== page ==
Q&A with Master of Arts in Teaching (MAT) Student Brandon Yee

Brandon Yee (pictured above), from Media, Pennsylvania, is a second-year student in the Master of Arts in Teaching (MAT) program at the University of Pittsburgh School of Education. In this Q&A, he discusses his path to Pitt Education, why he chose to pursue the MAT program, and what he thinks it means to be an educator. His quotes have been edited for length and clarity. 

Can you tell us about your background before coming to Pitt Education?

I have always been fascinated with my Chinese heritage and have longed to live in China to learn about the culture firsthand and to speak Mandarin fluently.  I started learning Chinese at 18 years old, studied hard as a Chinese major at Pitt, sought out language immersion programs domestically and abroad, and achieved an Advanced-Mid spoken ability and Advanced-High written proficiency through ACTFL.

Having learned Chinese as a second language, I truly appreciate the many challenges foreign language learners face, especially since Chinese is vastly more difficult because of the complex reading and writing system.

Why did you decide to pursue a Master of Arts in Teaching (MAT)?

After graduating from college, I was accepted into the The Council on International Educational Exchange (CIEE) Teach in China Basics program for teaching English as a Second Language (ESL). I was prepared to move to mainland China in early 2020; however, due to the pandemic, the program was canceled. Thus, I transitioned to teaching ESL to Chinese students online.  Over the past two years, I have taught over 4,275 classes, receiving 99.1% five-star ratings in reviews.  In the process, I discovered that I have a strong passion for teaching.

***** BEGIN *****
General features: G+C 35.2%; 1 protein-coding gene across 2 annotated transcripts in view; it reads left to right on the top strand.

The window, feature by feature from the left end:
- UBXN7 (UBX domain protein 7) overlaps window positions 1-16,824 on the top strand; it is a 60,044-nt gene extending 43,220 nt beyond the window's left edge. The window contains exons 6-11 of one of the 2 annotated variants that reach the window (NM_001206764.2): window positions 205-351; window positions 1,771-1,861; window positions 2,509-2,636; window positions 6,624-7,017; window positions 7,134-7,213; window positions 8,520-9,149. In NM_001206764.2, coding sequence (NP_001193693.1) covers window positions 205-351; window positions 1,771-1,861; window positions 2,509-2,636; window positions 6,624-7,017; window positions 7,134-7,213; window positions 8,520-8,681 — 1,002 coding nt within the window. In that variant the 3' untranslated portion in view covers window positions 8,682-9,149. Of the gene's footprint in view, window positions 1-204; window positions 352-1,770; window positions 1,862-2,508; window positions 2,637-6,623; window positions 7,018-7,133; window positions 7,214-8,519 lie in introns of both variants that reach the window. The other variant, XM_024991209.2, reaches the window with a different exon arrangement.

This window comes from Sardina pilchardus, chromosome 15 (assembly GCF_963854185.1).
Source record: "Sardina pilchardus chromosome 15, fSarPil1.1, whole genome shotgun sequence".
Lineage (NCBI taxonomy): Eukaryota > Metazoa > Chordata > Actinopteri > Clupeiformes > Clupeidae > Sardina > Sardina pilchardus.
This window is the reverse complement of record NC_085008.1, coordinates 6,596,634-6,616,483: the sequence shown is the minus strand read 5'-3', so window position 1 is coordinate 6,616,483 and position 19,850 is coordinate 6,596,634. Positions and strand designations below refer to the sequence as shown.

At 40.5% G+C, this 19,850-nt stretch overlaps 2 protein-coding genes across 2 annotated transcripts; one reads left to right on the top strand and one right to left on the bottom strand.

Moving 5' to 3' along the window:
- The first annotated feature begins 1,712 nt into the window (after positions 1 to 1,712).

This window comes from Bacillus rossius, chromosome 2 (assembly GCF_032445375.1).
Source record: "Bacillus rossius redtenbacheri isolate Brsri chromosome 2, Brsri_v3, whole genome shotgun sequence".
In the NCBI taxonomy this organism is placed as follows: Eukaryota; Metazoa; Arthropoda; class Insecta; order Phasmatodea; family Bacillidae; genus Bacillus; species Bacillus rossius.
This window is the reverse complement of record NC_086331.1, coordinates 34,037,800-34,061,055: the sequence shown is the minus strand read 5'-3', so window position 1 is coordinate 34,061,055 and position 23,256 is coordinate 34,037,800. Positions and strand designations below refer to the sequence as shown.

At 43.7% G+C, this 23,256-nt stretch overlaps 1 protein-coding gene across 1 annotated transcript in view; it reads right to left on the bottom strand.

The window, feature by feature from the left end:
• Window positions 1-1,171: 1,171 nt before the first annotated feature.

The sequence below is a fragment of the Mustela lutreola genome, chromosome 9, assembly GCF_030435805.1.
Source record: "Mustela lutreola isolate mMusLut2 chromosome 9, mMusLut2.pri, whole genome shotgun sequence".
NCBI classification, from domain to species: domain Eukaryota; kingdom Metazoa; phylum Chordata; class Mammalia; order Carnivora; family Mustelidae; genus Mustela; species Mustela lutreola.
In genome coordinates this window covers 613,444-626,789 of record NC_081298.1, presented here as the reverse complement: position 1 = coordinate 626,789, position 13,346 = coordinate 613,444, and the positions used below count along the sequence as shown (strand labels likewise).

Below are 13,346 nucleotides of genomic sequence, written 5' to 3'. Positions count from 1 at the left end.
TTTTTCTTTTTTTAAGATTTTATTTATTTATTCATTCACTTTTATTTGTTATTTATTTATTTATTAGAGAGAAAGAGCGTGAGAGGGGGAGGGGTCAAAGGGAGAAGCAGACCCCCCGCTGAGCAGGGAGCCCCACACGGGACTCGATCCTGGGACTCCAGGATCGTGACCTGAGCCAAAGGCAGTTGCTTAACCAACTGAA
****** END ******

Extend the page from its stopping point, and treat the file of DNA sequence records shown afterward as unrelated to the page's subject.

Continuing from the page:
How has Pitt Education prepared you for a career in education? 

Pitt Education has a wonderful program that teaches pedagogical methods, theories, and strategies for all aspects of being an effective teacher in the classroom. The combination of the internship and classes may be intense, but it is worth it because I will get an official Instructional I Certification, which is required to become a licensed teacher in Pennsylvania and other states that are reciprocal with the teaching license.  By the end of the program, I will be more than prepared to enter the workforce and may want to pursue further graduate studies to become a curriculum design leader in the future.

What do you enjoy most about the MAT program and Pitt Education in general?

I really enjoy the opportunity to spend time with my small cohort of five other world language teachers. We have built a sense of community among ourselves and learn and grow together as we all go through the rigorous yet rewarding process of becoming licensed teachers.

What does it mean to you to be an educator? 

​​An educator is a leader, an inspiring role-model.  Someone who helps others become open-minded, creative, and critical thinkers, and even a friend.  Great educators not only impart knowledge onto students but lead them to the process of discovery. They guide students towards becoming independent, successful, caring, culturally aware, accepting, and communicatively competent people.  Our job as educators is so important because we help shape the next generation..

What’s a fun fact about yourself that most people don’t know? 

I am a triplet!  This is something that I often forget to tell people because it is normal for me. We are fraternal and I have an older and younger brother, making me the middle child.

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The Master of Arts in Teaching (MAT) is now accepting applications. Apply now!